The NFL is a multi-billion dollar enterprise which does largely nothing to recruit, develop, and promote potential coaching talent. Defenders will point to the NFL-NCAA Coaching Academy, but that organization is mostly “window dressing” for two reasons.
One is fairly obvious. When you got to this academy’s website, one thing you won’t see is a list of it’s prominent alumni. There aren’t any, because the second reaqon is the idea of co-operation between the NFL and the NCAA for coaching development is laughable at best. Think about it. How many coaches have made the transition between the college football and the NFL and/or vice versa in the last twenty years? You can count them on your fingers, and before we even start arguing over the definition of “successful,” just remember that for every success story like Pete Carroll or Tom Coughlin, there’s very high number of failures…Steve Spurrier, Nick Saban, Charlie Weis, Chip Kelly, Mike Sherman, Bobby Petrino, ad infinitum…
A major reason why the crossover almost never works is a lack of similar requirements. There is no rule in the NFL which requires a coach to have a college degree. After all, the NFL is only a game to the players. At the coach level on up to ownership, it’s a business. I’ve said more than once that coaches in football are essentially middle managers, and most business are not very willing to hire managers with no education or experience. On the flip side, colleges do require a degree to be a coach. In other words, if you want to be a football coach, you need to be a college graduate.
This matters because the underpinning of the “not enough black coaches” mantra is based on the flawed logic that since 70% of the players in the NFL are black that 70% of the coaches should be black.
That supposes many things which simply don’t hold up. For starters, it assumes there’s no difference in the skill sets involved in being a player vs. being a coach. That’s obviously not the case because they aren’t the same job. Being the best FedEx delivery guy doesn’t necessarily mean you make the best manager. FedEx is a company which understands that, which is why they have a training program to turn drivers into leaders. As I’ve already illustrated, the NFL has at best an ineffective attempt at such development program.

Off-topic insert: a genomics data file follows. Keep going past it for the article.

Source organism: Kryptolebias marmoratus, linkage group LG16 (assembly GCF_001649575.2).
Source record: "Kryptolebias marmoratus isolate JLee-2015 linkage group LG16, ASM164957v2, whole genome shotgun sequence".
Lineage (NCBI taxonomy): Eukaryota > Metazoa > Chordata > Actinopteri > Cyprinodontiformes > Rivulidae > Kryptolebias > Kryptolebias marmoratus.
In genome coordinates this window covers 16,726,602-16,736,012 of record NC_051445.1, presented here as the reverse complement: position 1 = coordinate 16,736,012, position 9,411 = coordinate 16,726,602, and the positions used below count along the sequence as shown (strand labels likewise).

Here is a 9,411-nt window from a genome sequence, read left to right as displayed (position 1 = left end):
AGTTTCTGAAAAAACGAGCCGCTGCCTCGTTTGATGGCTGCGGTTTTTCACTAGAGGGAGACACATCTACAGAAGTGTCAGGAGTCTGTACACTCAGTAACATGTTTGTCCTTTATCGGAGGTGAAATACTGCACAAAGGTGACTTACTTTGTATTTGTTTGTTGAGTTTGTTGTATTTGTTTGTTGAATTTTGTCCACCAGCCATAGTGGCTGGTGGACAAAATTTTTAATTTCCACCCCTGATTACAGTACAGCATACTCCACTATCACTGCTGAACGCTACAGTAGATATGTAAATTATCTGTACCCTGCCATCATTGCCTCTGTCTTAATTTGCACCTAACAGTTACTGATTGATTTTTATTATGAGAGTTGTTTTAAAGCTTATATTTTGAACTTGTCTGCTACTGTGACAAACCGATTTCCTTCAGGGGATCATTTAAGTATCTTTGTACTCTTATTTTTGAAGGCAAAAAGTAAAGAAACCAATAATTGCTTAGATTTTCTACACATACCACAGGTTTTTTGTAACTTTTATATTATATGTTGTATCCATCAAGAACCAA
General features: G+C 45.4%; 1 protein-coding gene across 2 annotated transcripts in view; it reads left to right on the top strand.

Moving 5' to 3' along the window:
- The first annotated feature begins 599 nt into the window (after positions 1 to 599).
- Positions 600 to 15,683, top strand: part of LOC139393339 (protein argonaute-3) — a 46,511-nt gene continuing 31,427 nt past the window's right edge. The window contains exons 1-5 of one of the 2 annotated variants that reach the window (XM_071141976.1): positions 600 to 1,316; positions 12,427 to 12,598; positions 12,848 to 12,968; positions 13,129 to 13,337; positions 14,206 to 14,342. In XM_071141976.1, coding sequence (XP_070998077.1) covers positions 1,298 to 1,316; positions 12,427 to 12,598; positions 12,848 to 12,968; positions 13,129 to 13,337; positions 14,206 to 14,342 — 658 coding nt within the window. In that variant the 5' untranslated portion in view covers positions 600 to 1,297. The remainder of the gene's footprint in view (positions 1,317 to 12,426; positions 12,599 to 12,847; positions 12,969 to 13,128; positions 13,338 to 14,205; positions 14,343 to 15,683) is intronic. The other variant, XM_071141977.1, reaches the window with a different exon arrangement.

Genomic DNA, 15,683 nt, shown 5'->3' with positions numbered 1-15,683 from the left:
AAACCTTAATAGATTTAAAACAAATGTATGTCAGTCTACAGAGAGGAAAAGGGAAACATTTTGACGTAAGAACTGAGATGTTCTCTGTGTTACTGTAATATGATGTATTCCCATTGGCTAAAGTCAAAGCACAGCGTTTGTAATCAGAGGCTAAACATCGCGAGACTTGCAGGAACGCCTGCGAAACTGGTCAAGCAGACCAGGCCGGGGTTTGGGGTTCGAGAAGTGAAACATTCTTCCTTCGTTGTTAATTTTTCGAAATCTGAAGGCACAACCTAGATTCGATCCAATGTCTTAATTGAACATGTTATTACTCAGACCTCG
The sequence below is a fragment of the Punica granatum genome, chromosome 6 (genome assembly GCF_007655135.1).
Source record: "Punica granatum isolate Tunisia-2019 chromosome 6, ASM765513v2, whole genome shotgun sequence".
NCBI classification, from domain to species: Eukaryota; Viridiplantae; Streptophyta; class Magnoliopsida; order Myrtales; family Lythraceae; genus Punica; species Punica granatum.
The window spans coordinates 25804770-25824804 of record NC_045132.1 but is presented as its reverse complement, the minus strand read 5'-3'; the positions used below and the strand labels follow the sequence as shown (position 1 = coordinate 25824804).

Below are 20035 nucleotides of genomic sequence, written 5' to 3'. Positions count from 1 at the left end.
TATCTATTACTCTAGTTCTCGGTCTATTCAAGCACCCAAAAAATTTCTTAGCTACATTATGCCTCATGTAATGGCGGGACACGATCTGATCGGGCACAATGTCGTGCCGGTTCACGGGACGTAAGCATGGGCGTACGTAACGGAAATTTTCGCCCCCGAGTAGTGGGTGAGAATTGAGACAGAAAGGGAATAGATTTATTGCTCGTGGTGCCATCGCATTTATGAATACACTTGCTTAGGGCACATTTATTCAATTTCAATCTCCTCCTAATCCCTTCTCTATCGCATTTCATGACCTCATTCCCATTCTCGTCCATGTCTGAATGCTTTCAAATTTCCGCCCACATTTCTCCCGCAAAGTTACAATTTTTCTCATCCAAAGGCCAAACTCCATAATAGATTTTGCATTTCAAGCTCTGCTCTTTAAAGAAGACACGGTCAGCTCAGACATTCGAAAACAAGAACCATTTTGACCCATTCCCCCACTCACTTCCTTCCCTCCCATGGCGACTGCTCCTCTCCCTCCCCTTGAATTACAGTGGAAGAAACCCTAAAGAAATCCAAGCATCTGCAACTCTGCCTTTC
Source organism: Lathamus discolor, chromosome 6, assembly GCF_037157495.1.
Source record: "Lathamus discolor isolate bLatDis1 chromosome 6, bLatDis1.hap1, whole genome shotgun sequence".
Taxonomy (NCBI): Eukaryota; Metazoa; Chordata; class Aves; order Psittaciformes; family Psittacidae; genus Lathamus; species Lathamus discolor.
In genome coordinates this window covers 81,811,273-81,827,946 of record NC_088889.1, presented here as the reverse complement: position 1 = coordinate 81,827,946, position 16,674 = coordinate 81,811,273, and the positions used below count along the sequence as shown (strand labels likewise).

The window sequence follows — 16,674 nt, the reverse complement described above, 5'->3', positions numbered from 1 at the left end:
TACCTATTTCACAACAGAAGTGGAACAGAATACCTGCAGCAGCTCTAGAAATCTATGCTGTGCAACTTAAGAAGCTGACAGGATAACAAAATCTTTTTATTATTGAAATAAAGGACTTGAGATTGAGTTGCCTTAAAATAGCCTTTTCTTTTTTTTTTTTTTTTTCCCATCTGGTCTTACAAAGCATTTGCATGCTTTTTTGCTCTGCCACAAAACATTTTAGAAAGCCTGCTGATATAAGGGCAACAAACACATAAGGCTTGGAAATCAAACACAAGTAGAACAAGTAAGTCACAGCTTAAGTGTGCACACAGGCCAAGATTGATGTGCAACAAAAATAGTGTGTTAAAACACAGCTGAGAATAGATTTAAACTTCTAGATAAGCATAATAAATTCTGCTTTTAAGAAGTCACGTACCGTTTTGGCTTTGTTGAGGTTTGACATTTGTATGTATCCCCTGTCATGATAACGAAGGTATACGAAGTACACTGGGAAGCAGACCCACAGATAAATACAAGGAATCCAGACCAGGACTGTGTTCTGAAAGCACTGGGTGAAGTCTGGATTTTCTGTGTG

Then there’s the matter of qualifications. How many of today’s NFL players possess college degrees? The number fluctuate a bit depending on the source, but it is safe to say for purposes of this discussion the figure is around 50%. That’s a better ratio that any other major sports league in North America, so why does the NFL have such a lack of qualified coaching candidates?
Unlike the National Hockey League, the National Basketball Association, and Major League Baseball, the NFL does not have a system of minor/developmental leagues. minor-league system, This is where those leagues develop their talent for both players and coaches. Given that the NFL relies almost exclusively on the college ranks for it’s players, and given the fact we’ve already demonstrated that college coaches tend not to be successful in the professional ranks, does that not at least raise the possibility the root cause of the problem lies in the recruiting and development model, not the color of the candidates?
If you aren’t willing to at least entertain that idea, then let me ask you a question. If the NFL were truly racist, then why are the ANY black coaches? Why are their ANY black players? See, that’s how real racism works; it is by definition and design exclusionary to an absolute. When blacks were excluded from baseball, there was none of the “tokenism” or “non-quota” quotas of the version of Jim Crow masquerading as 20th-Century liberalism known as Affirmative Action.
We’ve already alluded to the answer; the pure meritocracy of professional sports. A system based on rewarding merit is anathema to the simplicity of racism. The NFL has a means for player development, but none for coaches. Simply crying “racism” will never fix that.